Info-saturated techie builds bug alert service that phones you to warn of new vulns

Or SMSes, if the idea of midnight robot calls worries you


An infosec pro fed up of having to follow tedious Twitter accounts to stay on top of cybersecurity developments has set up a website that phones you if there's a new vuln you really need to know about.

Bugalert, founded by product manager Matt Sullivan, is a crowdsourced venture that he hopes will take the pain out of trying to tell the signal from the noise when security researchers make high-impact vulnerability disclosures.

Keeping up with fast-developing situations, such as the Log4j vuln and its iterations, is "extraordinarily overwhelming," he told The Register – and he reckons relying on CVE number assignations is just too slow in this day and age. (It took around a day and a half for the initial Log4j vuln to be given a CVE in November 2021, before an exploit made its way onto Twitter a week later.)

"You know, I'm reading about this vulnerability," sighed Sullivan as he described the Log4j frustration that led to Bugalert. "It's midnight in my time zone. And this tweet had gone out at nine in the morning in my local time, saying that there had been this catastrophic issue. And I found myself extraordinarily frustrated that somebody had a 15-hour lead time and we couldn't, you know, get the word out."

There will be very few people in infosec who don't recognise that problem. If you follow the right pseudonymous Twitter accounts, you can gain crucial hours or even minutes when a new vuln becomes public knowledge. Folk who rarely look away from Twitter are even more likely to spot a new vuln needing immediate remedial action – while those who insist on having lives in meatspace (or even sleeping, the weirdos) can be left behind.

Sullivan described Bugalert as depending on vetted volunteers ("somebody who has depth of experience in the industry, to know if something's a big deal or not") who send push alerts to registered subscribers.

People do this via Bugalert's GitHub page, explained its founder, saying this lets him "select a number of repository maintainers who are geographically dispersed" for round-the-clock coverage. As for the process, it sounds very simple: "When they see that a notice is needing to be reviewed and to be merged in, which will trigger the alert process, they can react to those."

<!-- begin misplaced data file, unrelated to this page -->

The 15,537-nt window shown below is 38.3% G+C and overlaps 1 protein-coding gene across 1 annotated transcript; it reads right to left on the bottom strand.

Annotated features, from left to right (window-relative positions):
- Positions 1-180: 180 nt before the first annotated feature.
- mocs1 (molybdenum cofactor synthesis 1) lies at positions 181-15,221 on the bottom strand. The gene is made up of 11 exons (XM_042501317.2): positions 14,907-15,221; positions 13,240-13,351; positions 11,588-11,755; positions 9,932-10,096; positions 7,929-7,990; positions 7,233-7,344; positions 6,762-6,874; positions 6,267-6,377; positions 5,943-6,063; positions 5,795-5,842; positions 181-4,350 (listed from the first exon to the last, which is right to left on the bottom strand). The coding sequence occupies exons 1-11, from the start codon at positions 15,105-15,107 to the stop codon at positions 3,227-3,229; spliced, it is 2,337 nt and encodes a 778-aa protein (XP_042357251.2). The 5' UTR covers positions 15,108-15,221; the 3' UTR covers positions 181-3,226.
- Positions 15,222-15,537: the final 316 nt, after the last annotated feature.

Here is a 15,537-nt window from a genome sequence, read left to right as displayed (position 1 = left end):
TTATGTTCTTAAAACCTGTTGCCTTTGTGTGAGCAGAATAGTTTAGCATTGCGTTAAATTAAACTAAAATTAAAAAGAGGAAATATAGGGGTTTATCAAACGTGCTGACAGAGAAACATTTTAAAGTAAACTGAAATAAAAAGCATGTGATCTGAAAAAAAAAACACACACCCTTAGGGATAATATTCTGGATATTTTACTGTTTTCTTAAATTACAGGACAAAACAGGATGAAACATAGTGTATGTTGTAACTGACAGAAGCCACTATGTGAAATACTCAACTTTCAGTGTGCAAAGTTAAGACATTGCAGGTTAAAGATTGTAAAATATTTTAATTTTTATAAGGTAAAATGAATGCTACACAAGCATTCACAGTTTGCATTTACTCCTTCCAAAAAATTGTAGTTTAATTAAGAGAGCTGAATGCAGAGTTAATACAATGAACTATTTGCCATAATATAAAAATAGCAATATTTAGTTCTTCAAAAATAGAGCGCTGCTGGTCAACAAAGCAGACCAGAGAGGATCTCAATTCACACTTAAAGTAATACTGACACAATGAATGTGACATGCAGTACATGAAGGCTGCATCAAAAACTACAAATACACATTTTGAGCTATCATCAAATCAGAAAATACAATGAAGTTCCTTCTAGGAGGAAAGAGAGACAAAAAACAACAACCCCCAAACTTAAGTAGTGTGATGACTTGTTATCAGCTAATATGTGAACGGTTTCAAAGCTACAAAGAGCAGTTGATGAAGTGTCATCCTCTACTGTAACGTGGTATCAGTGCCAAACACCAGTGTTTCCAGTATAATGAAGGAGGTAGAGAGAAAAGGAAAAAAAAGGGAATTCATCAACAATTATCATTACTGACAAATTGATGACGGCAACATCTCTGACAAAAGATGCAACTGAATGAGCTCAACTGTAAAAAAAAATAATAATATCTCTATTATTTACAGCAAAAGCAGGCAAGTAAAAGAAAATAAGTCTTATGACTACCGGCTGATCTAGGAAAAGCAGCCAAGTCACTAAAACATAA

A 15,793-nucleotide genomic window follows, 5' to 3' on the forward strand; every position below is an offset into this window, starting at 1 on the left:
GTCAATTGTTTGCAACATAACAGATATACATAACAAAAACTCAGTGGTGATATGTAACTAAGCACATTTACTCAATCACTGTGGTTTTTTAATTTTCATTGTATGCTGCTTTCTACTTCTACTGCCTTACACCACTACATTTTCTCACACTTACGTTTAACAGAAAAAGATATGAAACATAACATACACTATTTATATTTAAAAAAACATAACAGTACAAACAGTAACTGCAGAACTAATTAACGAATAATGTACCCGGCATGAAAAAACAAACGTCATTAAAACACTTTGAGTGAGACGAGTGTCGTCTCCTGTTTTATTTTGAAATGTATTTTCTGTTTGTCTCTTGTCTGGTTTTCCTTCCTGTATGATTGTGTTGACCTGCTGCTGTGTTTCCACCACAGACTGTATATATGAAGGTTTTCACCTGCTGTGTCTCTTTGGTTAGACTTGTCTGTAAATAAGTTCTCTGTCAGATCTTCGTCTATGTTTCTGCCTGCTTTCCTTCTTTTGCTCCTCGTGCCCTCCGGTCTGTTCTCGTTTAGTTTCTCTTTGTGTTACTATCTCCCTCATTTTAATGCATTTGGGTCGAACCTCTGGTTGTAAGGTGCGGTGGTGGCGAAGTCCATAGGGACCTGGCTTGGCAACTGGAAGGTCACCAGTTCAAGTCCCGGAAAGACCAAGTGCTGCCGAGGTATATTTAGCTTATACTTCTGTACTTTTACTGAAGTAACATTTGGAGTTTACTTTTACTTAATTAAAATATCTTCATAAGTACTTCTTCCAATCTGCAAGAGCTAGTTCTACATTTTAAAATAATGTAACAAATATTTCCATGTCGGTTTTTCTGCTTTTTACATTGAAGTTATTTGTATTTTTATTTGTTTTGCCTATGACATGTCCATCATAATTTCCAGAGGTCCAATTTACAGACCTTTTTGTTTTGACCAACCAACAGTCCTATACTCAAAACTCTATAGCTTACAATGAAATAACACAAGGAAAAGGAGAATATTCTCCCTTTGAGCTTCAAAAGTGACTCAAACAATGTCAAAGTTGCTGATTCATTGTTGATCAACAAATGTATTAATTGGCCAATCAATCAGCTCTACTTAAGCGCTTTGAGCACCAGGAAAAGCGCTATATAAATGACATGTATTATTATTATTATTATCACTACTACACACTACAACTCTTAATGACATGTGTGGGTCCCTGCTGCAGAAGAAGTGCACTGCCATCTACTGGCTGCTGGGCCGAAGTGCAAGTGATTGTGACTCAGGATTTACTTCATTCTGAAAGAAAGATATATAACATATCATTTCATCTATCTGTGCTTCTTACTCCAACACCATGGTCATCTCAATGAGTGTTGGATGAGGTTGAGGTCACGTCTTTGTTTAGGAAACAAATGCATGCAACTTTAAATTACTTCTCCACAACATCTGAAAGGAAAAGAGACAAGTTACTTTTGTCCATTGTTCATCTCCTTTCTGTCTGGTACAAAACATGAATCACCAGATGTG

It's an intentionally human-dependent process so far and doesn't rely on ingesting or digesting traditional threat intelligence feeds. With that in mind, what's the difference between Bugalert and traditional mailing lists or RSS feeds?

Critical notifications sent by Dell to enterprise customers

Critical notifications sent by Dell to enterprise customers

Mailing lists, as their name suggests, send emails. "I don't know about you, but my email is a disaster," said Sullivan semi-seriously. "Pressing things and email are not a good mixture for me."

The other problem with mailing lists, in his view, is that vuln notification services from vendors "are held to a very high standard of accuracy."

Sometimes it's more important to quickly apply mitigations than to spend time being precisely correct about the way a particular vuln affects certain environments or deployments.

"I think it's reasonable that you alert someone, saying 'there is an issue, and we don't know how to tell you to fix it'. But your job now is to be aware of it and at least detect it," explained Sullivan.

In his vision, Bugalert-subscribing organisations will receive an alert, "grab a cup of tea while their build completes," increment their product's version number: "And an hour later it's out in production, and they go back to bed."

Very neat on paper. But what of the telephone option? If you sign up for that, Bugalert will call your phone and play a text-to-speech version of a vuln alert created by one of Bugalert's volunteer bug triagers. Sullivan said he imagined users saving Bugalert's phone number and allowing it to bypass their Do Not Disturb settings, something El Reg thinks might be a little fanciful.

More concretely, however, he estimated about three-quarters of Bugalert's 600 current subscribers have signed up for SMS alerts: "There's clearly value there. People are again saying 'My email is not enough, I need something that's a little bit more direct for me'… people are sure interested in early notification, but they're also interested in different types of notification than they currently are receiving."

Industry reaction has been mixed, with a Reddit thread about Bugalert containing both praise and informed criticism. One poster observed: "You built an infrastructure to send emails/SMS but you are also looking for volunteers to report, triage, validate, and approve vulnerabilities. The volunteer phase is what CVE is doing, albeit too slowly."

As for funding, so far it's all dependent on Sullivan's bank account. He told us he'd consider financial contributions or sponsorship in the future but rejected the idea of sticking up banner ads, something that'll doubtless please Vulture Central's backroom gremlins.

Some won't see the value of this project, arguing Bugalert reproduces any number of notification mechanisms. Others will be horrified at the idea of strangers being able to wake them up with robots reading words down their phones in the middle of the night. Nonetheless, a few hundred sysadmins out there think it fills a niche. ®

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